Vulnerability is Strength: Chelsea Handler’s ‘Life Will Be the Death of Me’

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Week of 4/21/2019 – Book recommendation: Chelsea Handler’s Life Will Be the Death of Me…and you too!

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Let me preface this book review by saying this: I love Chelsea Handler. I love how she is unapologetically herself. She keeps it real with her opinions and doesn’t sugarcoat anything. That “what you see is what you get,” / “I am who I am” type of attitude is sometimes what I aspire to have, and is what draws me to her personality. While I know her sense of humor isn’t everyone’s cup of tea, I appreciate her for remaining true to herself, despite what others may think. In her newest memoir, Life Will be the Death of Me…and you too!, Chelsea shows an even more vulnerable side to her that I, and many others, haven’t seen before. She gets candid about her year in therapy, opens up about the loss of loved ones, drugs and marijuana, privilege and politics, and the hardships that come with being a dog-mom. All while making use of her sarcastic attitude and sense of humor, she strives to come to terms with why she is the way she is, and remains open to the idea of bettering herself.

One of my favorite aspects about this book is how Chelsea speaks so openly of her therapy sessions with her therapist, Dan Siegel. Recently, more celebrities have come out of the limelight to reveal that they attend therapy regularly, and I love the idea of ending the stigma surrounding mental health. Just like people note physical progress when going to the gym, what’s wrong with noting our mental progress when it comes to our emotions on a daily basis? Chelsea offers readers the advice / realizations that Dan helped her discover through therapy, and it has the power to help those who might not have access to therapy, or who can relate to her situations. It should be noted that while their conversations tackle heavy subject matter, some conversations bring out a more “playful” side to their relationship (or perhaps just Chelsea’s wit)–their back-and-forth banter made me laugh out loud, specifically on the topic of men and Chelsea’s decision to remain single.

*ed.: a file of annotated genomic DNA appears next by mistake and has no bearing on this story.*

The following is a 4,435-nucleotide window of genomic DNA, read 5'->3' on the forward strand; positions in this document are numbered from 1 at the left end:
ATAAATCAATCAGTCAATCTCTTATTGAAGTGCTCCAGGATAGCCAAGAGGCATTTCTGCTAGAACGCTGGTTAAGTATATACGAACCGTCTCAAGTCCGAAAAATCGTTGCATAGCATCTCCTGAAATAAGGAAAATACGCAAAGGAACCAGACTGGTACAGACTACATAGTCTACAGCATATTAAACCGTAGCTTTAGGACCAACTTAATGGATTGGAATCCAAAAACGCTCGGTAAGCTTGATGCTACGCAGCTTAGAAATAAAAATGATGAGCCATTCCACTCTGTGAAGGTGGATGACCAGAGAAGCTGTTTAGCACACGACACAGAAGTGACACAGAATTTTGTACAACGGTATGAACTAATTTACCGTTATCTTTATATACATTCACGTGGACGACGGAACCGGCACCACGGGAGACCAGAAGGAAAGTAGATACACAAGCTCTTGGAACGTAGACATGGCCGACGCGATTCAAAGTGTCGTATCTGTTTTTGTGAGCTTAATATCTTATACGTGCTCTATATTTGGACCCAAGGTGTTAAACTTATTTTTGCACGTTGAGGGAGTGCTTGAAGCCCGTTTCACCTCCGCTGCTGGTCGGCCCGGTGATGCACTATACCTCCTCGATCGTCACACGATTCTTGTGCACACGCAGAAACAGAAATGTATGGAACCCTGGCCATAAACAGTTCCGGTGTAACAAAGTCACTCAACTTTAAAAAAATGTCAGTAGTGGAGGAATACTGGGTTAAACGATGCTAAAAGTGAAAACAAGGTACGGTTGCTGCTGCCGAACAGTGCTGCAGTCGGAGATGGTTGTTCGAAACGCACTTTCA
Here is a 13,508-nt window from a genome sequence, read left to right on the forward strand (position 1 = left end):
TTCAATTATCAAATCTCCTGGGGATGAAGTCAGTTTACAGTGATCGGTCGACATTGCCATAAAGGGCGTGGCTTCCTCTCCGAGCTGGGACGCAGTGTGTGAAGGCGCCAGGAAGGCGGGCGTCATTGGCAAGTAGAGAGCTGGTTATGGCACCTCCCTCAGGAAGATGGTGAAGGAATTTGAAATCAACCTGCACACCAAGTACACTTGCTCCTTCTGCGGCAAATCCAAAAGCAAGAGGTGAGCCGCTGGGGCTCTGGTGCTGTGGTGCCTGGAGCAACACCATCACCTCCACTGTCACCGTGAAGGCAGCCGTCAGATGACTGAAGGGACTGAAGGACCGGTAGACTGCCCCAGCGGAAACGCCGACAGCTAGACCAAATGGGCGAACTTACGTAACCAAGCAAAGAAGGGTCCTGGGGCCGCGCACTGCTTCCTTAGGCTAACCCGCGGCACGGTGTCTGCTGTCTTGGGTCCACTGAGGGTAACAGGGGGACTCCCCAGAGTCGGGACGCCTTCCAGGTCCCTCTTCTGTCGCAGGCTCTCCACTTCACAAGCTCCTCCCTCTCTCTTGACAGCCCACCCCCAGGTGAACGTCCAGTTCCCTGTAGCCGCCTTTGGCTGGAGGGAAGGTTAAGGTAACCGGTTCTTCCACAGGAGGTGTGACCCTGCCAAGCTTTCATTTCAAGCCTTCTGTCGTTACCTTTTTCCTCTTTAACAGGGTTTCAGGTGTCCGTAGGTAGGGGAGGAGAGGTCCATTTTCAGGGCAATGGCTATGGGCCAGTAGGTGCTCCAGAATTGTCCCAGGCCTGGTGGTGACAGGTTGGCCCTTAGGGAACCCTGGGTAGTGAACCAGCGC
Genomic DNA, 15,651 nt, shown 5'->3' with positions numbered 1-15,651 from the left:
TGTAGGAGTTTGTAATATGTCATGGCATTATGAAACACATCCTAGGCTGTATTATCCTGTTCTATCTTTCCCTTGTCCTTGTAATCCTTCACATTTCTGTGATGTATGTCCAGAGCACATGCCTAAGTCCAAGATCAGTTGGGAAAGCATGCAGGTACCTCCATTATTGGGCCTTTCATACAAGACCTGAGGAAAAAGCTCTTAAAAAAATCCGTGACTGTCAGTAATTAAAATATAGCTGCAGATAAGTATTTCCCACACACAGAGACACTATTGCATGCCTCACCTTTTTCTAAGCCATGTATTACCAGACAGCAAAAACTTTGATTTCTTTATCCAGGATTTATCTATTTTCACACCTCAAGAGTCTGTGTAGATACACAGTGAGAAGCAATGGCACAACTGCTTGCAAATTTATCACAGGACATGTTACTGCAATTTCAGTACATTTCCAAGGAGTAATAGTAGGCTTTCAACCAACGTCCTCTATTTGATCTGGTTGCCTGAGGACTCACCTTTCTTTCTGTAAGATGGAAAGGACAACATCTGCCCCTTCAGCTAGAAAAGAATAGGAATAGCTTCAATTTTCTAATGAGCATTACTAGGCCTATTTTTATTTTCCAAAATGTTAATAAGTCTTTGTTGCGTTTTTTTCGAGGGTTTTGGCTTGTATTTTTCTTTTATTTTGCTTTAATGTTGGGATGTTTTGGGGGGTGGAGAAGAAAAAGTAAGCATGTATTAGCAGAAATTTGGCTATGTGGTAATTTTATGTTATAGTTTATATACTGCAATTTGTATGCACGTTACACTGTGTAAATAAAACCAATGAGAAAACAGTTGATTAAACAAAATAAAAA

Speaking of heavy subject matter, Chelsea discusses the unexpected death of her oldest brother, Chet, and the repercussions it had on the family dynamic when she was just nine-years-old. She also speaks about losing her mother and father, and how their deaths eventually taught her a lot about forgiveness, empathy, and to look at one’s life as a whole, rather than in moments of weakness. Essentially, death is a subject Chelsea tries hard to avoid talking about; yet, ironically becomes the very subject she needs to rebuild herself.

In addition to the more difficult subject matter discussed in this book, it is perfectly balanced out with more lighthearted subjects, such as dating, getting high, or training the newest four-legged members of her family, Bert and Bernice. I found myself reading this book with Chelsea’s voice engrained in the back of my mind, and I could totally envision her telling these stories in stand-up.

Life Will Be the Death of Me…and you too! took me on an emotional roller coaster. It had me tearing up from either laughing, or thinking about the loss of my own loved ones. I will admit that there are a few points she brought up that I didn’t wholeheartedly agree with–points I’m going to omit for now…but effective writing is supposed to spark emotion; both good or bad. I encourage you to read this book to better understand how the ups and downs of life can ultimately take you where you need to be…to know that you are definitely not alone in the road to self-discovery. Look beyond your personal, political, or religious beliefs, and keep an open mind. You never know, maybe you will take something away from reading Chelsea Handler’s words. I know I have.

Top 5 favorite quotes:

“If you went to the gym every day, you were going to get stronger; this was my mental gym” (84).

“I define me. No event or person does this. I define me. I decide who I am and how I’m going to behave, and I choose to be better” (104).

“…I didn’t need so many people around me all the time. That I was enough on my own, and that more time alone would be good for me…That happiness can come without all that noise, and that I can choose to find that happiness alone” (159).

“Don’t let other people decide what kind of mood you’re going to be in…Go down, but get back up” (234).

“…slowing down doesn’t mean you have to do less. It means you have to pay attention more and catch what the world is throwing at you. That every situation you put yourself in deserves your full attention, and that each of us has a responsibility to be more aware of ourselves and of others” (236).

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